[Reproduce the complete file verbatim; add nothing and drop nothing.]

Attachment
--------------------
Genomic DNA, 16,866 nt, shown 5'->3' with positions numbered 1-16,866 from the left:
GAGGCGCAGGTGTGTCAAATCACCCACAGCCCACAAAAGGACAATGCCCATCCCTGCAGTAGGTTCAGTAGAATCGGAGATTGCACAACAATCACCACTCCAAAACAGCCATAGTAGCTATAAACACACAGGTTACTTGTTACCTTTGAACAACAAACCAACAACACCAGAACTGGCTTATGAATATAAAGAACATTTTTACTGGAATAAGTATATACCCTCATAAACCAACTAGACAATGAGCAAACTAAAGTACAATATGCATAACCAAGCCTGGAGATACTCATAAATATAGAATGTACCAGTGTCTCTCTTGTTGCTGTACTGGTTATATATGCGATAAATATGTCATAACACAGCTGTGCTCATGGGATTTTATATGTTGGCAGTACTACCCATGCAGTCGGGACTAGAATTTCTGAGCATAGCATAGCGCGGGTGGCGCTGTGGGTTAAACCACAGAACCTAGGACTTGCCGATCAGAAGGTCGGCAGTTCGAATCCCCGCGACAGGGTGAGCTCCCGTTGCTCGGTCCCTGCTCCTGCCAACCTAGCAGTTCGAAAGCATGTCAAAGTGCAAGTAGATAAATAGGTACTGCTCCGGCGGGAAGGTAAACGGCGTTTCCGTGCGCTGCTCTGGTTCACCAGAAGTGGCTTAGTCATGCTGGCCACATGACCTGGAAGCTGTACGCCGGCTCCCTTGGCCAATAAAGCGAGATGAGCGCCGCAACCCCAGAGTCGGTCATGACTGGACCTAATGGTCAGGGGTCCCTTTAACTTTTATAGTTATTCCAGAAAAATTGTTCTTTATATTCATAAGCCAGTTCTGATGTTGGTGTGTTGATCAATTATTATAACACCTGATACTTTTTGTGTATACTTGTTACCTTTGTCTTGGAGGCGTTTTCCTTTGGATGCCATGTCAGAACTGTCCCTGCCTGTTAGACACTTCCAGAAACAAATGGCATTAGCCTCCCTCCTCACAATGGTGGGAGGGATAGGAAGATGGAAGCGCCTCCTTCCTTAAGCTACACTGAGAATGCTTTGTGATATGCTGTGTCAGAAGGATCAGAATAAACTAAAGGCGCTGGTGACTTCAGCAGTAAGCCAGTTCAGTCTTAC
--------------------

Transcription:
Genomic DNA, 16,866 nt, shown 5'->3' with positions numbered 1-16,866 from the left:
GAGGCGCAGGTGTGTCAAATCACCCACAGCCCACAAAAGGACAATGCCCATCCCTGCAGTAGGTTCAGTAGAATCGGAGATTGCACAACAATCACCACTCCAAAACAGCCATAGTAGCTATAAACACACAGGTTACTTGTTACCTTTGAACAACAAACCAACAACACCAGAACTGGCTTATGAATATAAAGAACATTTTTACTGGAATAAGTATATACCCTCATAAACCAACTAGACAATGAGCAAACTAAAGTACAATATGCATAACCAAGCCTGGAGATACTCATAAATATAGAATGTACCAGTGTCTCTCTTGTTGCTGTACTGGTTATATATGCGATAAATATGTCATAACACAGCTGTGCTCATGGGATTTTATATGTTGGCAGTACTACCCATGCAGTCGGGACTAGAATTTCTGAGCATAGCATAGCGCGGGTGGCGCTGTGGGTTAAACCACAGAACCTAGGACTTGCCGATCAGAAGGTCGGCAGTTCGAATCCCCGCGACAGGGTGAGCTCCCGTTGCTCGGTCCCTGCTCCTGCCAACCTAGCAGTTCGAAAGCATGTCAAAGTGCAAGTAGATAAATAGGTACTGCTCCGGCGGGAAGGTAAACGGCGTTTCCGTGCGCTGCTCTGGTTCACCAGAAGTGGCTTAGTCATGCTGGCCACATGACCTGGAAGCTGTACGCCGGCTCCCTTGGCCAATAAAGCGAGATGAGCGCCGCAACCCCAGAGTCGGTCATGACTGGACCTAATGGTCAGGGGTCCCTTTAACTTTTATAGTTATTCCAGAAAAATTGTTCTTTATATTCATAAGCCAGTTCTGATGTTGGTGTGTTGATCAATTATTATAACACCTGATACTTTTTGTGTATACTTGTTACCTTTGTCTTGGAGGCGTTTTCCTTTGGATGCCATGTCAGAACTGTCCCTGCCTGTTAGACACTTCCAGAAACAAATGGCATTAGCCTCCCTCCTCACAATGGTGGGAGGGATAGGAAGATGGAAGCGCCTCCTTCCTTAAGCTACACTGAGAATGCTTTGTGATATGCTGTGTCAGAAGGATCAGAATAAACTAAAGGCGCTGGTGACTTCAGCAGTAAGCCAGTTCAGTCTTAC